Agricultural Statistics, Data Science and a Crop Map

May 21, 2021 by No Comments | Category Land use

A mosaic picture of the fields of an anonymous selected area colour coded by predicted crop type

Mosaic of crop types

As an analyst with a passion for maps and data science, I am excited about our new data science crop map of agricultural land-use. It helps to improve the accuracy of our statistics which I mentioned in my last blog post. But first let me highlight some other releases, as it has been a busy month for the team in agricultural statistics.

Recently Published Agricultural Statistics

In April the ‘Farm Business Income’ report was published. It gives a rich source of data for business performance for 2019. Later this month we will put out more detailed tables by region for farm types like beef, cereal and mixed farms. ‘Total Income from Farming’ estimates, the third major release of the year, also came out this month. The focus of this is to estimate economic output from farming in 2020.

A new Scottish Crop Map

And now our analysts are adding a new and exciting ‘Scottish Crop Map’ to the list. We will be publishing this at 9:30 on the 27 May. The map will provide field level data on farm activity and land-use across the whole of Scotland for the first time. It will also be released under the UK Statistics Authority ‘Experimental Statistics’.

The Scottish Crop Map moves us away from using surveys, and instead uses a mixture of satellite radar images with artificial intelligence. To produce it, the data science team in the Scottish Government have developed a machine learning algorithm. And with thanks to our collaborators, we have been supported by Edinburgh University’s data and digital expertise at EDINA and the Joint Nature Conservation Committee (JNCC).

The technique teaches a super-computer to recognise the crops growing in a field from radar images. We then train it to recognise from 10,000 field inspections to identify crops growing in 400,000 fields across Scotland.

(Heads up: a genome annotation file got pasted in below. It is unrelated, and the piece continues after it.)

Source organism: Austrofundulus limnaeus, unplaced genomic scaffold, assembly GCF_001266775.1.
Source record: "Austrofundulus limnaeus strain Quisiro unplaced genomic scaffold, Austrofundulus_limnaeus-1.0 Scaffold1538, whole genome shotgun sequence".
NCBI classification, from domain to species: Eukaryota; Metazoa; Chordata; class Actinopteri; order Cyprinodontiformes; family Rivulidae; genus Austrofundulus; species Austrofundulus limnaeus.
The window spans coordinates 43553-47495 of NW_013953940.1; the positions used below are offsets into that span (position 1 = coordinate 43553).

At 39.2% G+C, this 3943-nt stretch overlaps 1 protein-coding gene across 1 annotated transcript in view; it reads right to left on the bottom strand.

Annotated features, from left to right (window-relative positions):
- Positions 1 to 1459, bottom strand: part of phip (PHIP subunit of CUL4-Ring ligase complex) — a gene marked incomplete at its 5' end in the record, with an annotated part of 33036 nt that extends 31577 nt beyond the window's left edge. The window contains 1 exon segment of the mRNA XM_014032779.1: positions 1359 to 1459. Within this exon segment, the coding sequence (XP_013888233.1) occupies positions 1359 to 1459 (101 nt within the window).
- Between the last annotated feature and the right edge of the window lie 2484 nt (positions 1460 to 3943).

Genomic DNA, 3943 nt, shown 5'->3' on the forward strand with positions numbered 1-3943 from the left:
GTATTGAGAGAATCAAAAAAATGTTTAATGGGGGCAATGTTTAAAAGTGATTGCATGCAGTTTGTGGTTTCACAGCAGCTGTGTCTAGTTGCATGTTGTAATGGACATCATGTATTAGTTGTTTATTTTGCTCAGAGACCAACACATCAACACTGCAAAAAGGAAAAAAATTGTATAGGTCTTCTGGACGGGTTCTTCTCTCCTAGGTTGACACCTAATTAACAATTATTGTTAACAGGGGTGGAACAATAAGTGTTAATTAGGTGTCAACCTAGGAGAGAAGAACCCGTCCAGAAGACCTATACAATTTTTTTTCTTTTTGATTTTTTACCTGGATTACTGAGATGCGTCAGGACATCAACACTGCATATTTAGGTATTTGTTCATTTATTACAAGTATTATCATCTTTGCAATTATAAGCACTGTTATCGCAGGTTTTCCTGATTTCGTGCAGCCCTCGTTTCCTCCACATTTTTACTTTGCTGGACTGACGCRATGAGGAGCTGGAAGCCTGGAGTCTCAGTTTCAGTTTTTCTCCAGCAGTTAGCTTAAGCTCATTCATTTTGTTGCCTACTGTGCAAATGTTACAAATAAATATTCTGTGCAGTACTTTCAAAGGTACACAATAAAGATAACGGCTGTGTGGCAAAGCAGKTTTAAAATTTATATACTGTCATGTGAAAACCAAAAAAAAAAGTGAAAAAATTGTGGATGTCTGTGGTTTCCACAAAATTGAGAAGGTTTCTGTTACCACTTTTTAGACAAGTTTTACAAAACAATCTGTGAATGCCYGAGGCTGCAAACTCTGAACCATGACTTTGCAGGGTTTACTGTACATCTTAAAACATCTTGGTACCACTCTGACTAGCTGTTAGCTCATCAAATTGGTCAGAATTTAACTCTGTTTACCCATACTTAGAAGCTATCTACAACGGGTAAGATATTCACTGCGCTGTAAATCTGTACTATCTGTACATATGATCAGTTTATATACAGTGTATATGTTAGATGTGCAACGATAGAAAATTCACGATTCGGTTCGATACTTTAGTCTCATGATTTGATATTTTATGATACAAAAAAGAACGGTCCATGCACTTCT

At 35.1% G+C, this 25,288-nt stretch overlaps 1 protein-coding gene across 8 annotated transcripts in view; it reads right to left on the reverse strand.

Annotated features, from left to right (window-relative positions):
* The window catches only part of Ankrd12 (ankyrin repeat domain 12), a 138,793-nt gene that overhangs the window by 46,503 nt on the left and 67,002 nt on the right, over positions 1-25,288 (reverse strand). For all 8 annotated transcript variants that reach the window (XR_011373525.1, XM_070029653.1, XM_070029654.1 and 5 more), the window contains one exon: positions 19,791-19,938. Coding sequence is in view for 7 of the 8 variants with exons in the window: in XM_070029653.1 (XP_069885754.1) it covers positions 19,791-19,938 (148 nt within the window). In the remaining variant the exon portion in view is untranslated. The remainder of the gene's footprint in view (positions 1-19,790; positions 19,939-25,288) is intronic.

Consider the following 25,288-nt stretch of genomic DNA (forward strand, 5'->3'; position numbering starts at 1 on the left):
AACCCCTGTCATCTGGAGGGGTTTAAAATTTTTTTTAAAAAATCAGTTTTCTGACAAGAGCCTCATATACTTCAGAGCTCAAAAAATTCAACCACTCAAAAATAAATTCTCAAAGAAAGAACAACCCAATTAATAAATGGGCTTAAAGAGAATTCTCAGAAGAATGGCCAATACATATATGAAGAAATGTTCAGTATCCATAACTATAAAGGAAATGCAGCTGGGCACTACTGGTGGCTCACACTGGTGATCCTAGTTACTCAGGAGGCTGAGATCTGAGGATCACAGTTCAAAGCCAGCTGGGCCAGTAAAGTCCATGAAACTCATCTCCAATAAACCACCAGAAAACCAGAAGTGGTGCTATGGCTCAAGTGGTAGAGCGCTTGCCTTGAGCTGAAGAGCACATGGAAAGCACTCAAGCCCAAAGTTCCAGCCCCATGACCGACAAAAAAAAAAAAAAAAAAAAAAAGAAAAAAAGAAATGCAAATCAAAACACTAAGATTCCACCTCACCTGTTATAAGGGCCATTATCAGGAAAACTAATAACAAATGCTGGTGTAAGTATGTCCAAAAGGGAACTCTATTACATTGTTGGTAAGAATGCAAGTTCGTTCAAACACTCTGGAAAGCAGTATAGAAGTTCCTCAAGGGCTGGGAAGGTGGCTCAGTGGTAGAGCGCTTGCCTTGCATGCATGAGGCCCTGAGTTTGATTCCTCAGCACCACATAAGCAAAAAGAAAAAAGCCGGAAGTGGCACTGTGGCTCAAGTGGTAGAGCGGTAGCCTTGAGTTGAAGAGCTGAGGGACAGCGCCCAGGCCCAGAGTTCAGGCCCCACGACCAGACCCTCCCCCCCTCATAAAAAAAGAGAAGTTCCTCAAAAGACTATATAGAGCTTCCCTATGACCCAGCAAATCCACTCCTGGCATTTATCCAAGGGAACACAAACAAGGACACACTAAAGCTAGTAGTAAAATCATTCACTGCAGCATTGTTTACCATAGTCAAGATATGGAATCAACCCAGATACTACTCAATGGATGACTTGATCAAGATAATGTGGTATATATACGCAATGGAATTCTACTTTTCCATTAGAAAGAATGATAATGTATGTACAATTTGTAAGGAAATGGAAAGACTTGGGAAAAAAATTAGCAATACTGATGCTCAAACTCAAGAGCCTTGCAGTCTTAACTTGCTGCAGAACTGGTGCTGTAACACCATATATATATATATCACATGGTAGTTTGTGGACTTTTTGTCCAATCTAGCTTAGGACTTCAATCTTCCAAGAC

Get Involved

As this is the first attempt to produce agricultural statistics using this method, the team are still revising the methods against the real world. We are publishing this as ‘Experimental’ as the next steps will be to gather feedback. We are looking for comments from farmers to data specialists. I would encourage any member of the general public to provide feedback. This will help improve the techniques that are being tested and improve the accuracy of the results. You can provide corrections and feedback using the link on the map.

The focus of the data science crop map is firmly on getting feedback and sharing progress made so far. To support this ethos, the map will be published allowing people to interact with it. It is a highly visual map showing every field in Scotland. A taster of what it will look like at the most granular level is shown in the picture. The team will welcome feedback and corrections through the website where the map is published.

Open Source Code and Data Science

The code and machine learning algorithm which has been created to predict the crop growing in every field is in GitHub. It is already available as an ‘open source’ development. This is to allow specialists in data science, agronomy and anyone with a keen eye for code to download it and scrutinise the processes. Accompanying documents will help people navigate the methods being deployed. It also explores the reasons for choosing the methods and alternatives tested.

There will be access to the data behind the map. The data from the satellites is already available but we will provide the ‘cleaned’ data set alongside our code. We are also making the base map data available under license.

This is the first attempt of the map and our team are planning on providing yield estimates in future years.

Would you like a reminder when the Scottish Crop Map is published? If so, please leave a reply or email the team.

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